The pioneer of backstage photography, Roxanne Lowit has been covering fashion since the 1970s. Over her illustrious career, she has been a a trusted friend and photographer to designers and artists including Andy Warhol, Halston, Yves Saint Laurent, Karl Lagerfeld, and Salvador Dalí, to mention a few. Her gentle approach, quiet strength and keen eye make Roxanne fashion’s most powerful fly on the wall. This November marks the launch of her fourth book, Yves Saint Laurent, a behind the scenes record of the legendary designer.
Did you always dream of becoming a photographer?
No. I dreamt about being an artist and I wanted to paint portraits of people I admired and capture their soul. Antonio Lopez gave me an Instamatic camera. I started taking photos of people I wanted to paint and realized I could capture their soul with a camera.
How did you move from the Instamatic to a real camera?
I went to Paris to cover the shows for Soho News and my editor, Annie Flanders asked my to buy a real camera. Never owning a camera before, I had to learn on the plane, and the rest is history.
You are renowned for creating the backstage scene, how did this happen?
In the seventies, I was part of Antonio Lopez’s entourage and they got me into the YSL show. I did not have credentials for the front of house so I stayed backstage and that is where I first met Yves Saint Laurent and started photographing backstage. It’s hard to believe but at the time there were no backstage photographers. I realized it was so wonderful to be backstage that when I had finally had credentials to cover the shows, I still went backstage.
What was it like being backstage in Paris in your early career?
The late seventies was an amazing time for fashion. Designers weren’t stars and models weren’t supermodels yet so it was a more intimate time. YSL, Jean Charles De Castelbajac, Karl Lagerfeld for Chloé, Marc Bohan at Dior, and Sonia Rykiel all allowed me to photograph very freely. Being backstage, standing next to the designer, and watching the process was fascinating, interesting, and energetic.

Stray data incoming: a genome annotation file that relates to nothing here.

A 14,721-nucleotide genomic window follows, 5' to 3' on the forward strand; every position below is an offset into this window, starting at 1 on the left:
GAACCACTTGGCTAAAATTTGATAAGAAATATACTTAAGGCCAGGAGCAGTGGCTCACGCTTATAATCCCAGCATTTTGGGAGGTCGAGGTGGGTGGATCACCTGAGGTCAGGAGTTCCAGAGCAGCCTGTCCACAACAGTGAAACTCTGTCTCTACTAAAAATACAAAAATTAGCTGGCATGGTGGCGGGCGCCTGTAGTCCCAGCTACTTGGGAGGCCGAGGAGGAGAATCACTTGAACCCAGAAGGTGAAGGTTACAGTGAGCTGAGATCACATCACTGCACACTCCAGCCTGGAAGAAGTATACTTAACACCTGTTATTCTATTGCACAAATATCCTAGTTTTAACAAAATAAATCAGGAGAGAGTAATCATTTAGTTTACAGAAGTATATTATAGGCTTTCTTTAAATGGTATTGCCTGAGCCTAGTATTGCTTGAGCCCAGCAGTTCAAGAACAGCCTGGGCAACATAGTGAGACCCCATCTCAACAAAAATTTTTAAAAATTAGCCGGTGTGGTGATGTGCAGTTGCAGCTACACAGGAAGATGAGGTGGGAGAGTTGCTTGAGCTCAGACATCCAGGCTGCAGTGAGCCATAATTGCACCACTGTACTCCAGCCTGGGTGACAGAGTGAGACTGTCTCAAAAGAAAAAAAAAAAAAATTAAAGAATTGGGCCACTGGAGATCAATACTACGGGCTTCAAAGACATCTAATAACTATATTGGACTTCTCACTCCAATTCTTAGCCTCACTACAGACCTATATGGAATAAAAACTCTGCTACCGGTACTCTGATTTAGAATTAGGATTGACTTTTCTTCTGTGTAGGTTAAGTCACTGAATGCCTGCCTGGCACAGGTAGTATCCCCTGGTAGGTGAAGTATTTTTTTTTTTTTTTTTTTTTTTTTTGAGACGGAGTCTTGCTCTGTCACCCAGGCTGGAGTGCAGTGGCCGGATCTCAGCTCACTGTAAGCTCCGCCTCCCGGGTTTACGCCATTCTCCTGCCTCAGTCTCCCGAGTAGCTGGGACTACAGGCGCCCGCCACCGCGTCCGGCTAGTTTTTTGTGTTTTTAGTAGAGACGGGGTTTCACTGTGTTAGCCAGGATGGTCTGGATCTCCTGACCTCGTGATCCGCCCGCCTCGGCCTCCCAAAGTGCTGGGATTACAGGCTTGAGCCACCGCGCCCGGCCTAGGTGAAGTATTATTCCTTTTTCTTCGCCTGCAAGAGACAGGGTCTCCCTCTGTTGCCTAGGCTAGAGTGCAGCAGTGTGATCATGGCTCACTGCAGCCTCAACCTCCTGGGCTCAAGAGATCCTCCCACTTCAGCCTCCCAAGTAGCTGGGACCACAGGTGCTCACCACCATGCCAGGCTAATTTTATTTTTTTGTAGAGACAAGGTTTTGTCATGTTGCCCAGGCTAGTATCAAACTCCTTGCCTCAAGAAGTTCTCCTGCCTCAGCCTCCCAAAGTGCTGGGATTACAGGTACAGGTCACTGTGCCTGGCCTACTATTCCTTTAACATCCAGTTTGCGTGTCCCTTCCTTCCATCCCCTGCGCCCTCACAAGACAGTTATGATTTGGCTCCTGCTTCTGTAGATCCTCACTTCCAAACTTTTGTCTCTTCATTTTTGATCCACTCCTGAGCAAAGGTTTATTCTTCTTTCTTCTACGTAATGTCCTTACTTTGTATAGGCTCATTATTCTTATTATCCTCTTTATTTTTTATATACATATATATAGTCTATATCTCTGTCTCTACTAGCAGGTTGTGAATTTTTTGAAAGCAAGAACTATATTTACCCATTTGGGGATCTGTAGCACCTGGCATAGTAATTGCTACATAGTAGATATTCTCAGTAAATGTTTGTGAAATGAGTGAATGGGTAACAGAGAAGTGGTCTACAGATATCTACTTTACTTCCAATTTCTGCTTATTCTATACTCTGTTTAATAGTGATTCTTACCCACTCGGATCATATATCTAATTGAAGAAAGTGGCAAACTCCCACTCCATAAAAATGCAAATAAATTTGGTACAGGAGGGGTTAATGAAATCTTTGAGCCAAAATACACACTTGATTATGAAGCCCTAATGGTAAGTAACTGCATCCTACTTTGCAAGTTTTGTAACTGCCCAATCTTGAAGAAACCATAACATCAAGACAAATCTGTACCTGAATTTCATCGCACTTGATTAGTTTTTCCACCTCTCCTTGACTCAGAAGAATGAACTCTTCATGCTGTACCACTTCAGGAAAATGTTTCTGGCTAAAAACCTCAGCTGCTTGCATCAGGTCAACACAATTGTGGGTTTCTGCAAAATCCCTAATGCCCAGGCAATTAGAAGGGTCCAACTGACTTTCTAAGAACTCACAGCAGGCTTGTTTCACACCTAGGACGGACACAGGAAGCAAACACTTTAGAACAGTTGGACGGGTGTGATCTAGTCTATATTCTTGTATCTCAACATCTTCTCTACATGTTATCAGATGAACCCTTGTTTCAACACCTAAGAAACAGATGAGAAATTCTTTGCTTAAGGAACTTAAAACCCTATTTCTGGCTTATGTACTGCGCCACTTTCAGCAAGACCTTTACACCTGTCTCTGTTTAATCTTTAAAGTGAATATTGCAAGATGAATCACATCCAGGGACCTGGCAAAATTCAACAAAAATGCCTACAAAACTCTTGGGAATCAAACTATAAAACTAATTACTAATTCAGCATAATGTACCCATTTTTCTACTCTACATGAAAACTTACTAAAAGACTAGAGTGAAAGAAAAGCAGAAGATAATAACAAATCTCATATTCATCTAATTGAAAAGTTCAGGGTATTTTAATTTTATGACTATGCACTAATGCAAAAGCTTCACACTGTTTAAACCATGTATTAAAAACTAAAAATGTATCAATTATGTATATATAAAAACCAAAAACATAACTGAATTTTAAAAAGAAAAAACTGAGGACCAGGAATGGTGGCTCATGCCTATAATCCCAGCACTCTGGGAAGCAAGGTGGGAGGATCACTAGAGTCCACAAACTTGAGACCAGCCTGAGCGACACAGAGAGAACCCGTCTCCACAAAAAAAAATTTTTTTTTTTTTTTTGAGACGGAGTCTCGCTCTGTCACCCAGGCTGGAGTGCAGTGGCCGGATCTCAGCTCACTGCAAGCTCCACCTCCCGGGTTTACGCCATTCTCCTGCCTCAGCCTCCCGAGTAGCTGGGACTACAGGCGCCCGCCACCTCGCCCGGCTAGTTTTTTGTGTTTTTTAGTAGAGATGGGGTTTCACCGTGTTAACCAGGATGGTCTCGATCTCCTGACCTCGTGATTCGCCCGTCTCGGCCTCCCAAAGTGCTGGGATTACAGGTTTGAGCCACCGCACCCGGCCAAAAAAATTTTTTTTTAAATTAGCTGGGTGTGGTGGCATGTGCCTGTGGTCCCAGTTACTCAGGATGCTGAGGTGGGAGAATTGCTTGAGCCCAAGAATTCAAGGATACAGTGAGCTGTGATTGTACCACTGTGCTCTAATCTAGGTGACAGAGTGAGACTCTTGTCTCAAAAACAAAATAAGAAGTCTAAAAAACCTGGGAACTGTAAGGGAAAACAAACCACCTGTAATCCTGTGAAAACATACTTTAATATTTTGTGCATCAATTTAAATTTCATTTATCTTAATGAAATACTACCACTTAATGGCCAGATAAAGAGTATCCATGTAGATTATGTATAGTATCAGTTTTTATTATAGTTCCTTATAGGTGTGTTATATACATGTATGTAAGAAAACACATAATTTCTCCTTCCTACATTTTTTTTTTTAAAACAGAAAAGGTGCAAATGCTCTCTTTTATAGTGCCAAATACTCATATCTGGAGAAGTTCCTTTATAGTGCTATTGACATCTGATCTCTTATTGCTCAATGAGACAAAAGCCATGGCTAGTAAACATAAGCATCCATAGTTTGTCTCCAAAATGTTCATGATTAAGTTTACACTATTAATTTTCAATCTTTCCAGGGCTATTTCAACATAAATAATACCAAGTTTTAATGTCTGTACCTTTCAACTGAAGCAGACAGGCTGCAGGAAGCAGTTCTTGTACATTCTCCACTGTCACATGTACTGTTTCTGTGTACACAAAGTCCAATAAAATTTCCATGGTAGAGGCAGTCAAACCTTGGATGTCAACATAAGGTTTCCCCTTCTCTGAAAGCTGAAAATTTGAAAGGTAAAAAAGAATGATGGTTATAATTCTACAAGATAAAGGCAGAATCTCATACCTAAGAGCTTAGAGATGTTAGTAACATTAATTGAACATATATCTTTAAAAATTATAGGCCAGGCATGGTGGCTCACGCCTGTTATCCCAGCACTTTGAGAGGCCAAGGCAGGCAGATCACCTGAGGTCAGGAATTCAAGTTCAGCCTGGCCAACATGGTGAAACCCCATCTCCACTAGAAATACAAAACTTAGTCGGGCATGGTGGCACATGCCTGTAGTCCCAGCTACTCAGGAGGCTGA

Why do you think designers such as YSL and Dior put tremendous trust and faith in you?
I think it’s the way I take photos, not imposing, not loud, very nice, go with the flow. Karl Lagerfeld’s quote in my book Moments explains it nicely, “One whose absence is felt, whose presence merely sensed.”
We saw the YSL movie recently. Do you feel it was an accurate portrayal of his life?
The actor was incredibly good as Yves and looked just like him. For my time backstage, I never saw Yves get angry or rage like that. He had an aura about him – quiet and gentle. He was passionate but not angry passionate. He always thanked the models, and thanked me.
We are excited about your upcoming book Yves Saint Laurent. What was it like backstage at his shows?
It was always very exciting to watch the show unraveling and see all the models. Yves would touch every model before they went out – tie bow, ruffle skirt, loving ever moment of it. There was such strength and vision there. Yves did everything first: the pointed bra, see through blouse, models of color. He was a leader and inspiration to other designers. His art was his work.
What are some of your favorite YSL memories?
In 1983, I was his photographer of record for the “YSL: 25 Years of Design” exhibit at the Metropolitan Museum of Art. We spent lots of time in New York going to parties and events at the French Embassy, Fashion Institute of Technology, and the MET Gala. He just makes you fall in love with him.
You have covered such an amazing range of personalities. What do you feel is a common thread in your work?
The je ne sais quoi attitude, energy, beauty, and power.
What have been some of your favorite celebrity photo shoots?
One of the most memorable was a BAAFTA photo shoot in UK for British GQ. They had celebrities from Anthony Hopkins to Tilda Swinton lining up to see me in little room, the size of closet. I was so blown away by the important people who kept coming in and I had about 3 clicks with each of them.
What was it like photographing Salvador Dalí?
He loved the camera and I love taking pictures of people who love the camera. So, we were in heaven.
If you could host a dinner party for anyone, dead or alive, who would you invite?
Matisse, Picasso, Marlyn Monroe, Marlon Brando Miro and Salvador Dalí. I’ve met only Salvador and he was so fascinating I would like to meet the rest of them.